Essay about Lake Pontchartrain

Submitted By Briannajael31Gma
Words: 781
Pages: 4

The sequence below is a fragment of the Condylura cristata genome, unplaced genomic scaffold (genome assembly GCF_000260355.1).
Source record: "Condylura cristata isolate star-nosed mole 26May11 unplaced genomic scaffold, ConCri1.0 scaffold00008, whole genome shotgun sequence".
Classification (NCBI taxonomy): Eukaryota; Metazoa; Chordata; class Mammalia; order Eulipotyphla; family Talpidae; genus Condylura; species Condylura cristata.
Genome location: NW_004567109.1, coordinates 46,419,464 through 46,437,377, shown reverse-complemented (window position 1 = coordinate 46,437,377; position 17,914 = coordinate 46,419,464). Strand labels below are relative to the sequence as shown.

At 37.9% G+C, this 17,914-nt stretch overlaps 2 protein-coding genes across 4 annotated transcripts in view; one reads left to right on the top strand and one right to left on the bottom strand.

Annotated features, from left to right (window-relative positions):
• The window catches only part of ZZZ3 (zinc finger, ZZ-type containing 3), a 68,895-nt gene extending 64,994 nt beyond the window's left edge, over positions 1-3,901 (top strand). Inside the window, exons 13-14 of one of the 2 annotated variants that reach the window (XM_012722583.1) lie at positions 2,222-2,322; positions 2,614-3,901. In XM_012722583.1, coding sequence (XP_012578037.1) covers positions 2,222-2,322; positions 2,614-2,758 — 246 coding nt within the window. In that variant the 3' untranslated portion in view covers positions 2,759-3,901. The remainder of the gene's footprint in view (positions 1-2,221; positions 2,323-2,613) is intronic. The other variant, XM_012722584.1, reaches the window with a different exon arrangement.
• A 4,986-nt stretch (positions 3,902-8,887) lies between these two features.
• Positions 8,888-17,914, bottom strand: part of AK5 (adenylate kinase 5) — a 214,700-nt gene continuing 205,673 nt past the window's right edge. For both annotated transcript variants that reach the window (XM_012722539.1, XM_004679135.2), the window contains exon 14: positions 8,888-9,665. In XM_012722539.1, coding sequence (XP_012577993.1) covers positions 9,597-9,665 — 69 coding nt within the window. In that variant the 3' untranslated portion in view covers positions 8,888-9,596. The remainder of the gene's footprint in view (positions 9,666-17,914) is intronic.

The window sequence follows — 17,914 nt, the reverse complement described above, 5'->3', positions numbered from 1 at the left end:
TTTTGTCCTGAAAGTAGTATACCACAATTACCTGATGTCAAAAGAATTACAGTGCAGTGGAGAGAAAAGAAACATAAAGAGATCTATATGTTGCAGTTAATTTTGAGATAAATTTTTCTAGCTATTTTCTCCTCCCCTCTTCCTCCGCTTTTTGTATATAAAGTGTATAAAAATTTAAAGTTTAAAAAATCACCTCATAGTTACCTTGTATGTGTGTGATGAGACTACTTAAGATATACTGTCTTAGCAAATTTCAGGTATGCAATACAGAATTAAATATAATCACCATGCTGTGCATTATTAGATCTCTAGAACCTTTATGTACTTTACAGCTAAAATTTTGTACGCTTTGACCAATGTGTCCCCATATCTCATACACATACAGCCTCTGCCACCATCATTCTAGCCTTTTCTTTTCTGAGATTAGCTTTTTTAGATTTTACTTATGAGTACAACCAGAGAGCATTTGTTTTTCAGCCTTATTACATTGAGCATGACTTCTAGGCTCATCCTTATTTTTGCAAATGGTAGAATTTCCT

Lake Pontchartrain The song I have chosen to critique in this paper is Pontchartrain by Vienna Teng. In this eerie song, musical features like dissonant chords and warped violin playing enable us to experience the creepiness and unspoken fear associated with mysterious deaths. This experience is also supported through Teng’s voice and the lyrics as she sings this haunting melody from the perspective of a dead person. This song is a lullaby which aims to communicate the feelings of a person who has mysteriously died in Pontchartrain, and only they know how they died and what secrets the lake carry. By embodying this dead person, Teng draws out our own inner feelings of fear and terror. The song content is more mature and to my mind, speaks to a more adult audience, who can grapple with the ideas presented in this piece. The opening of the song is somber and constant. The same few piano notes play while a drum provides a soft background accompaniment. It sets a contemplative mood from the beginning for the listener. There are four distinctive segments within the song that seek to draw out the feelings of fear and creepiness we go through when we learn that someone has died under mysterious circumstances. The intro, as we have already discussed, sets a somber mood to the song. The second segment sounds like it is played in very slow 4/4 rhythm, with the emphasis on the first beat. This segment of Pontchartrain represents the lake, which moves slowly but constantly without regards to the circumstances surrounding it. I think it is this precise calmness, in the face of shady events, that sparks the initial nervous feelings within the listener. Further into this segment, Teng’s voice goes sharp or flat and several instruments simultaneously form a dissonant chord on that particular note in a very eerie way. The sound that is produced resonates with the listener in such a way that it immediately makes one feel alarm and unease. As this segment draws to a close, a violin begins playing, softly at first, but gradually growing louder in conjunction with three triplet piano notes played sporadically. The music creates strong uneasy emotions and plants the suspicion of hidden evil into the listeners mind. Teng makes a wonderful transition into the musical section that follows with a violin solo. We jump into the third musical segment with several lilting female voices harmonizing in a very airy and ethereal way. The music accompaniment serves a supporting role to the voices and is composed of simple, sometimes faint piano notes playing in the background. The singer’s voices and the accompaniment give a ghost effect to the song, which serves to intensify the mysterious vibe and cement the idea of death into the audience’s mind. The last segment of the music is very bizarre and perhaps the most complex. In this section, an instrument strums low, rhythmic notes in the background, while the piano plays the same, calm notes from the second segment. On top of these two melodies is a